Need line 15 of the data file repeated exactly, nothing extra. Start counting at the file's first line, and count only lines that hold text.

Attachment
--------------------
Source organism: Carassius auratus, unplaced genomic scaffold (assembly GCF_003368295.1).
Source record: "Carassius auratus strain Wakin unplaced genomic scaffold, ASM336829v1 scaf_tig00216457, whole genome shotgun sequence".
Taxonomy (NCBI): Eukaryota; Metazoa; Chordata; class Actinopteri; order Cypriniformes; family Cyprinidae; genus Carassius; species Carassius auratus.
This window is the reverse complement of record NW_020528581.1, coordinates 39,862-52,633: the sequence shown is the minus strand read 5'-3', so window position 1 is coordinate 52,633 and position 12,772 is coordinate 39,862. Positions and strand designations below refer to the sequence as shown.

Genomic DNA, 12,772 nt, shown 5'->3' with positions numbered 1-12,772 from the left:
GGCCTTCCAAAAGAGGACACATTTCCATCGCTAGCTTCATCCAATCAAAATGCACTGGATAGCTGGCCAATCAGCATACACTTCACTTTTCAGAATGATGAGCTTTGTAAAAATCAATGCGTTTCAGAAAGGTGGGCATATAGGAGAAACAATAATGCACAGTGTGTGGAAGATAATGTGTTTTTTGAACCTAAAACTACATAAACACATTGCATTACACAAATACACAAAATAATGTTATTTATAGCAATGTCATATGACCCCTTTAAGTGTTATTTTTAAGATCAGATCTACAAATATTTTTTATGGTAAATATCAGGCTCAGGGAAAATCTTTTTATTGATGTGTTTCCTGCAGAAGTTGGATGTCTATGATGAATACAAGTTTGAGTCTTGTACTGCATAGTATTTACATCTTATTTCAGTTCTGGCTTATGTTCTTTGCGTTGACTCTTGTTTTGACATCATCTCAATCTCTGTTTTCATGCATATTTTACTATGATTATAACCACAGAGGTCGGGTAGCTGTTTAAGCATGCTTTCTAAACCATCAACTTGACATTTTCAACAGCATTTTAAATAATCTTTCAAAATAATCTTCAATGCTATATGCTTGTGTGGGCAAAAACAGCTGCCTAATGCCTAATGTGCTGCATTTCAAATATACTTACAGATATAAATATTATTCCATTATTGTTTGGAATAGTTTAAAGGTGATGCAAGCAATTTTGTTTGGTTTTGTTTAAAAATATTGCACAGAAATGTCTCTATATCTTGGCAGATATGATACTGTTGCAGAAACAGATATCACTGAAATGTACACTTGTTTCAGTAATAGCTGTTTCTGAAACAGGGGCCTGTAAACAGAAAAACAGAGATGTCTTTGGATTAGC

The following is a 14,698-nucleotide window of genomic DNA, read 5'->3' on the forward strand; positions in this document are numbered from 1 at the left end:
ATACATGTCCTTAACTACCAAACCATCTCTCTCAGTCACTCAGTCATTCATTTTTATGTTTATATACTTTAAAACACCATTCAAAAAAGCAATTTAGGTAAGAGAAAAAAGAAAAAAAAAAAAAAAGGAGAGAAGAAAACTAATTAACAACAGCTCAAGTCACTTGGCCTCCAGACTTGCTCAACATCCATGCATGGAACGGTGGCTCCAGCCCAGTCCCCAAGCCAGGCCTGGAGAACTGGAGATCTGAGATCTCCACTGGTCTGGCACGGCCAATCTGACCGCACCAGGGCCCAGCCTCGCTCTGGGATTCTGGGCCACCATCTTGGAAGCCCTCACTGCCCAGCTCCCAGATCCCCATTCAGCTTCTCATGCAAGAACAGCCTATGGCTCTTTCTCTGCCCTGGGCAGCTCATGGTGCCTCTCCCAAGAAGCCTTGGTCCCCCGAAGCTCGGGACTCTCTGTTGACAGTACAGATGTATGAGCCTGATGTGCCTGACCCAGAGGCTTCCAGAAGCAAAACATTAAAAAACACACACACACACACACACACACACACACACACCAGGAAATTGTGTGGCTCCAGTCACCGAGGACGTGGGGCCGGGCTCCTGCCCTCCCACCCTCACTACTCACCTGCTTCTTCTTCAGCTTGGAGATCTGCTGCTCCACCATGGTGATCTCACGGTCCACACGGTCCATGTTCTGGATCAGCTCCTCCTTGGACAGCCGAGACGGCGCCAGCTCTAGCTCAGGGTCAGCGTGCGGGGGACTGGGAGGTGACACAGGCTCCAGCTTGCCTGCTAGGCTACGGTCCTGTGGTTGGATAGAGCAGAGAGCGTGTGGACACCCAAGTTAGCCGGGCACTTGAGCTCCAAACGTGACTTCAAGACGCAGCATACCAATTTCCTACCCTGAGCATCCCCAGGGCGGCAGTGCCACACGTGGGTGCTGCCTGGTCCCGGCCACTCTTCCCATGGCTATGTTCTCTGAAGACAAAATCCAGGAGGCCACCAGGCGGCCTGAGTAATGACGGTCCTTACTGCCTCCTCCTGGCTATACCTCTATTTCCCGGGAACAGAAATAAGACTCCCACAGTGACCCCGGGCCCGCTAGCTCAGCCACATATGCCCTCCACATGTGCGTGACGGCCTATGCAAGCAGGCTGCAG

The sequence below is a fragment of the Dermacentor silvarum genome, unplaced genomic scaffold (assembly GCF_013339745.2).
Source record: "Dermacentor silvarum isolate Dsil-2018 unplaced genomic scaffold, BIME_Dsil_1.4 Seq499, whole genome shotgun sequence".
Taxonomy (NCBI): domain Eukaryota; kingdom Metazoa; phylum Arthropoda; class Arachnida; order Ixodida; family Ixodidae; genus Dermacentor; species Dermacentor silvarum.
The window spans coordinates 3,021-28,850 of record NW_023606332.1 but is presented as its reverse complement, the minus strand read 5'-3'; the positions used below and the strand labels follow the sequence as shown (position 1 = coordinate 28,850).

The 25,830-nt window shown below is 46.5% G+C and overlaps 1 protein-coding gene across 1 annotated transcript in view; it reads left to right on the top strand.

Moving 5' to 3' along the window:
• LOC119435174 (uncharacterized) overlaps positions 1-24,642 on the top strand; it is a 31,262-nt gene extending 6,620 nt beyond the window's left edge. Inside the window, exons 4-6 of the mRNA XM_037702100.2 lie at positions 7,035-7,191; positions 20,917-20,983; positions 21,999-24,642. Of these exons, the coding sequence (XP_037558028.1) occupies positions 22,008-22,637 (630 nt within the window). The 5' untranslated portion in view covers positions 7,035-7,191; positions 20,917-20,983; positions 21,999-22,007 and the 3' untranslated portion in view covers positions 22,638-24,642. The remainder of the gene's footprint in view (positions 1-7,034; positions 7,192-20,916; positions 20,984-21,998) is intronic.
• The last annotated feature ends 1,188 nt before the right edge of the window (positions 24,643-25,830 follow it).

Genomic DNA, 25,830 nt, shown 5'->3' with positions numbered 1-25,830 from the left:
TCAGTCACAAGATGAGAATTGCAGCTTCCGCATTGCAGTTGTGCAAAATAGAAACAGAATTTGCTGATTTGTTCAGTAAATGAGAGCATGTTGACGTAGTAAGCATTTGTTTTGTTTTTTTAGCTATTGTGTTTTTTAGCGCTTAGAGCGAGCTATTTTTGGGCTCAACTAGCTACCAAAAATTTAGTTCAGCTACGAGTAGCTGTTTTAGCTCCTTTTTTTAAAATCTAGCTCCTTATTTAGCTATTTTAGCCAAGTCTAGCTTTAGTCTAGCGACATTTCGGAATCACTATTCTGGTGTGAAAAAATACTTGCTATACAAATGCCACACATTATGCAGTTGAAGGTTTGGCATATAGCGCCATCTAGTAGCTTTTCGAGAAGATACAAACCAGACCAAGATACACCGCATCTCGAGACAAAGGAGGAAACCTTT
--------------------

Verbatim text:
• LOC119435174 (uncharacterized) overlaps positions 1-24,642 on the top strand; it is a 31,262-nt gene extending 6,620 nt beyond the window's left edge. Inside the window, exons 4-6 of the mRNA XM_037702100.2 lie at positions 7,035-7,191; positions 20,917-20,983; positions 21,999-24,642. Of these exons, the coding sequence (XP_037558028.1) occupies positions 22,008-22,637 (630 nt within the window). The 5' untranslated portion in view covers positions 7,035-7,191; positions 20,917-20,983; positions 21,999-22,007 and the 3' untranslated portion in view covers positions 22,638-24,642. The remainder of the gene's footprint in view (positions 1-7,034; positions 7,192-20,916; positions 20,984-21,998) is intronic.